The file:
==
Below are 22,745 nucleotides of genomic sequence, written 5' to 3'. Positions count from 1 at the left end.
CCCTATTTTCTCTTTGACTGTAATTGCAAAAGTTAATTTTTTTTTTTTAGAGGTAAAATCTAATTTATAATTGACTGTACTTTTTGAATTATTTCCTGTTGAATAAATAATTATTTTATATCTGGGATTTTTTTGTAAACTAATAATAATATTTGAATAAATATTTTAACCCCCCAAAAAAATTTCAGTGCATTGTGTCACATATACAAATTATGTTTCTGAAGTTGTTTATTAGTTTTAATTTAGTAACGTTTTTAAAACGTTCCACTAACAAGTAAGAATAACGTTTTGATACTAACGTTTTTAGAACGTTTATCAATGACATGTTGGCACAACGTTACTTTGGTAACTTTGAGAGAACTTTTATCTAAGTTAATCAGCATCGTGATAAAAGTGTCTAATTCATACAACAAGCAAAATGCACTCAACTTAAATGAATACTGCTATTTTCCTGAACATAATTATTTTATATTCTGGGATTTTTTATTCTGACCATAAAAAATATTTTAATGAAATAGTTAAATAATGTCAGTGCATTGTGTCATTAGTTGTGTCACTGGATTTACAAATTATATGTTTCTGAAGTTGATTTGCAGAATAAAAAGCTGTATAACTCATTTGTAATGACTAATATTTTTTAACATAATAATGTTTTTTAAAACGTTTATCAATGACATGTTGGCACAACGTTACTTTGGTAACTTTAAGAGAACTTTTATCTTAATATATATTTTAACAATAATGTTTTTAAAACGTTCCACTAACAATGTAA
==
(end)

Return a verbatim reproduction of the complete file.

Below are 22,745 nucleotides of genomic sequence, written 5' to 3'. Positions count from 1 at the left end.
CCCTATTTTCTCTTTGACTGTAATTGCAAAAGTTAATTTTTTTTTTTTAGAGGTAAAATCTAATTTATAATTGACTGTACTTTTTGAATTATTTCCTGTTGAATAAATAATTATTTTATATCTGGGATTTTTTTGTAAACTAATAATAATATTTGAATAAATATTTTAACCCCCCAAAAAAATTTCAGTGCATTGTGTCACATATACAAATTATGTTTCTGAAGTTGTTTATTAGTTTTAATTTAGTAACGTTTTTAAAACGTTCCACTAACAAGTAAGAATAACGTTTTGATACTAACGTTTTTAGAACGTTTATCAATGACATGTTGGCACAACGTTACTTTGGTAACTTTGAGAGAACTTTTATCTAAGTTAATCAGCATCGTGATAAAAGTGTCTAATTCATACAACAAGCAAAATGCACTCAACTTAAATGAATACTGCTATTTTCCTGAACATAATTATTTTATATTCTGGGATTTTTTATTCTGACCATAAAAAATATTTTAATGAAATAGTTAAATAATGTCAGTGCATTGTGTCATTAGTTGTGTCACTGGATTTACAAATTATATGTTTCTGAAGTTGATTTGCAGAATAAAAAGCTGTATAACTCATTTGTAATGACTAATATTTTTTAACATAATAATGTTTTTTAAAACGTTTATCAATGACATGTTGGCACAACGTTACTTTGGTAACTTTAAGAGAACTTTTATCTTAATATATATTTTAACAATAATGTTTTTAAAACGTTCCACTAACAATGTAA